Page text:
Sometimes a venue can really work against a band, particularly when it is filled with people who would rather chat endlessly about their own hollow lives, or photograph themselves having the “experience” of photographing themselves at a musical “experience” that they have no intention of actually experiencing.
So it is that the delicate beauty of Slowdive, who find themselves in the support slot tonight, is, initially at least, crushed on the wheel of endless, mindless chatter. They don’t go down without a fight though, and as their sound begins to grow and swell throughout their set even the most disinterested slowly start to come around. Watching their mouths slowly seize, their inane words stuck in their throats as the hypnotic wash of Sugar For The Pill finally gets through to them, is positively joyous. For a moment Slowdive’s pursuit of ethereal wonder creates a hive mind in the O2 (somewhere around the mid-point of When The Sun Hits) and heads begin to nod in unison, the scales fall from their eyes and the realisation dawns. This is the experience.
Their show at All Points East in June was perhaps one of the live highlights of the year and reduced a fair few to tears, such is the emotive power of their live performances. But tonight they seem a little distant, not engaging with the audience much, and preferring to let the songs do the talking for them. Much of the set is culled from their last two albums, A Deeper Understanding and Lost In The Dream, with only two tracks from Slave Ambient making the cut. The band that made those hazy, droning records is now a different beast altogether, channelling the likes of Bob Dylan, Neil Young, Dire Straits and, to a lesser degree, Bruce Springsteen. For those who need to get lost in those drawn-out jams and unrelenting repetition, the opportunities are few and far between tonight. The band’s audience seems to have changed over recent years, with chest-beating and mid-’90s Oasis-era yells of “COME ON” not uncommon tonight. The Gallagher ape walk is, however, relatively absent. Thank heaven for small mercies.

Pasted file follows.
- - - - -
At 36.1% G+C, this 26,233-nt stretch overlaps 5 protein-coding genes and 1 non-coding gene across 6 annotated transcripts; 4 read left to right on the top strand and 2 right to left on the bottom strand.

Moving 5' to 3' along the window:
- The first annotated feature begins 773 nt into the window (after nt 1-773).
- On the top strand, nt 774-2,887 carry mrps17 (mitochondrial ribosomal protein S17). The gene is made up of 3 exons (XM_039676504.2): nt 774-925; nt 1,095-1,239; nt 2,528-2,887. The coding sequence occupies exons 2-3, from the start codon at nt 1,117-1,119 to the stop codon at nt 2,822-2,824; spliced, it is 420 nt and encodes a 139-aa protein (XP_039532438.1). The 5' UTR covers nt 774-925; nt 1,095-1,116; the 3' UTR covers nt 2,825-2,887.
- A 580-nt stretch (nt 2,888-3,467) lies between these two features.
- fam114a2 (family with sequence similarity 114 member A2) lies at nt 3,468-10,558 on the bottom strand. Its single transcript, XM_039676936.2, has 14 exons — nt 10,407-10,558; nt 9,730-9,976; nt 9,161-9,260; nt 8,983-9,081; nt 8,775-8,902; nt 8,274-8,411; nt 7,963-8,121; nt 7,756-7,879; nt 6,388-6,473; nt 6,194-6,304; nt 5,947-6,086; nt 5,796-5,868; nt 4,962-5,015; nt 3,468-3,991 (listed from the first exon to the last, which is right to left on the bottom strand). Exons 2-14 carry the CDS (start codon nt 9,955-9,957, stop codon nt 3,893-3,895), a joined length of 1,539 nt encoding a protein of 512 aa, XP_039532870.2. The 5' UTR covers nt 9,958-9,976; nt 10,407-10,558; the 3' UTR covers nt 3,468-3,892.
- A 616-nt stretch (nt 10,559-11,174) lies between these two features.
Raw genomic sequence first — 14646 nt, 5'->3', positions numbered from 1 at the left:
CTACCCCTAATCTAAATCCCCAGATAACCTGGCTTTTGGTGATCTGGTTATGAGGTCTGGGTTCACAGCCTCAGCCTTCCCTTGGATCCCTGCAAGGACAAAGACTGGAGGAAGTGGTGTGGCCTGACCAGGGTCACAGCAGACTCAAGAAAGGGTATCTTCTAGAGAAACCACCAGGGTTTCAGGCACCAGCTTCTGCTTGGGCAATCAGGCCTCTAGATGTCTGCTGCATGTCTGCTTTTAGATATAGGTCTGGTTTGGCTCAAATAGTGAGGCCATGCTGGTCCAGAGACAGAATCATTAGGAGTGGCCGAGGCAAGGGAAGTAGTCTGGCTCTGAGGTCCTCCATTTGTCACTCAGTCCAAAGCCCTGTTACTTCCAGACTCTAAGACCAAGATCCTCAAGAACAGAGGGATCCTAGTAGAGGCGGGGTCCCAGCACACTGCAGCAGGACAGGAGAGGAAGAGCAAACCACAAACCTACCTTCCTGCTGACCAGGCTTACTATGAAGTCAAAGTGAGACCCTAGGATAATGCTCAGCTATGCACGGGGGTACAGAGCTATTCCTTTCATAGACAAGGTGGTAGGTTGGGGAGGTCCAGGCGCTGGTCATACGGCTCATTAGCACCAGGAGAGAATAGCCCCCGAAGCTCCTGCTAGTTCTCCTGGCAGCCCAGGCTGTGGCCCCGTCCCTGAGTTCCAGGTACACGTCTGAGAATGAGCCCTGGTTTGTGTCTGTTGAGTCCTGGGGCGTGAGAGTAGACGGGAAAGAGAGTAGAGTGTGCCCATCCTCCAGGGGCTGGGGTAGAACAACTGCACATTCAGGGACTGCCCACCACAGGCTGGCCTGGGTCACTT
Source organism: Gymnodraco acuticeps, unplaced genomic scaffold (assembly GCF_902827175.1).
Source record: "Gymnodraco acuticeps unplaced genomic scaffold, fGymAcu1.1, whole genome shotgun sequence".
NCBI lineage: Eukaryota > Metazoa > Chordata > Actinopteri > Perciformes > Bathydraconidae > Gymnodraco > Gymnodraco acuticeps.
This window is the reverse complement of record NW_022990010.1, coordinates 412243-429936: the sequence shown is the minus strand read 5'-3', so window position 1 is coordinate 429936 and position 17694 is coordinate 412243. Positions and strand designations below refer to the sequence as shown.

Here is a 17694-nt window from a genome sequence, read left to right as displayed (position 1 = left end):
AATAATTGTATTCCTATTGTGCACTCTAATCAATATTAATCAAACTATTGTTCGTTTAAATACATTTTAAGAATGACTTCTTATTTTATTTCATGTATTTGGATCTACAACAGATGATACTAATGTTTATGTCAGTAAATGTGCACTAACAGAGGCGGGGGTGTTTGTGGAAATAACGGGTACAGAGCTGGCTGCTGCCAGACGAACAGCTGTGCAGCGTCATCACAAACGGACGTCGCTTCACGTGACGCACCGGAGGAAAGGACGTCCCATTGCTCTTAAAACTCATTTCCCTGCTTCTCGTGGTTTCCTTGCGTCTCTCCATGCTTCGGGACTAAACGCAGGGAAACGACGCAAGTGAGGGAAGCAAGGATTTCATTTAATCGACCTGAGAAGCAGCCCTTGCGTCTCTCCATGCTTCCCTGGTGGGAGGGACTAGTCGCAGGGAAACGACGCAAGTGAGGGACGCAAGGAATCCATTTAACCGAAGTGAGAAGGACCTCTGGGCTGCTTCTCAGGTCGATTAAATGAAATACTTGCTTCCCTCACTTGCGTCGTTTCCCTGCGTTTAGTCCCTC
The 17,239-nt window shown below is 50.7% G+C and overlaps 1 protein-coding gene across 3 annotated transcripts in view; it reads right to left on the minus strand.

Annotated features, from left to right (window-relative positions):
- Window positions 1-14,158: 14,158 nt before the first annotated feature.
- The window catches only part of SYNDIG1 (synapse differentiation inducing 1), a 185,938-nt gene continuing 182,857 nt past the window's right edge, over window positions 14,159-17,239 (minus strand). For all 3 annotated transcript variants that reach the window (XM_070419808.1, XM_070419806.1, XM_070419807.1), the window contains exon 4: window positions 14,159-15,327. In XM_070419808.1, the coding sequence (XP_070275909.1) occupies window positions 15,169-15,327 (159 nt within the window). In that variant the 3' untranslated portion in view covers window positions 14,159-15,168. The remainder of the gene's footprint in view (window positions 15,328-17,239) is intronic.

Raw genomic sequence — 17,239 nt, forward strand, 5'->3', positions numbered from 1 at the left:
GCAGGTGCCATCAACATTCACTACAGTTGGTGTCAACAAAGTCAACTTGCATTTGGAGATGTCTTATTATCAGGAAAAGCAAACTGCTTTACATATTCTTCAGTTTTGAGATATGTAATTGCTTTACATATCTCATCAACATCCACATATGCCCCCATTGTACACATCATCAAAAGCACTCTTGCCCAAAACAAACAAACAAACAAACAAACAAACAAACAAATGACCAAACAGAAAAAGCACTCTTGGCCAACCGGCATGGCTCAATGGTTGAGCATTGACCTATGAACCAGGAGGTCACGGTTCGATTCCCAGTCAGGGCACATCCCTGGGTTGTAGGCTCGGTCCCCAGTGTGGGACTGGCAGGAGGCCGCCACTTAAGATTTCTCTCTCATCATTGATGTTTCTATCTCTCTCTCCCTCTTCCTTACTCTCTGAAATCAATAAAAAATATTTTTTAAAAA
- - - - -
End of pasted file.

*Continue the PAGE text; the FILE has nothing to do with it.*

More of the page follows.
Truth be told, The War On Drugs seem a little absent too. The songs are strong enough to hold their own, but whether it’s the venue or road-weary legs, they struggle to truly connect tonight. They sound perfectly fine, and the likes of Pain and Up All Night are full and delivered perfectly accurately, but there’s little in the way of edge to them. It’s not until Under The Pressure develops into a full-on cacophony that the band really starts to come alive, and there’s a palpable reaction around the venue too, a crackling electricity that finally brings the show to life. Sometimes all that’s needed is abandonment in noise.
They follow that up with Strangest Thing, riding the wave of excitement that they’ve finally built up, and then they’re off. Breaking the impetus before they return for Thinking Of A Place, whatever charge the room had held had already dissipated. As stadium-sized shows go, The War On Drugs hit the mark, with great songs, a pretty stunning light show and decent sound. For whatever reason, it just didn’t explode like they’re more than capable of. Hopefully a rest will do them some good.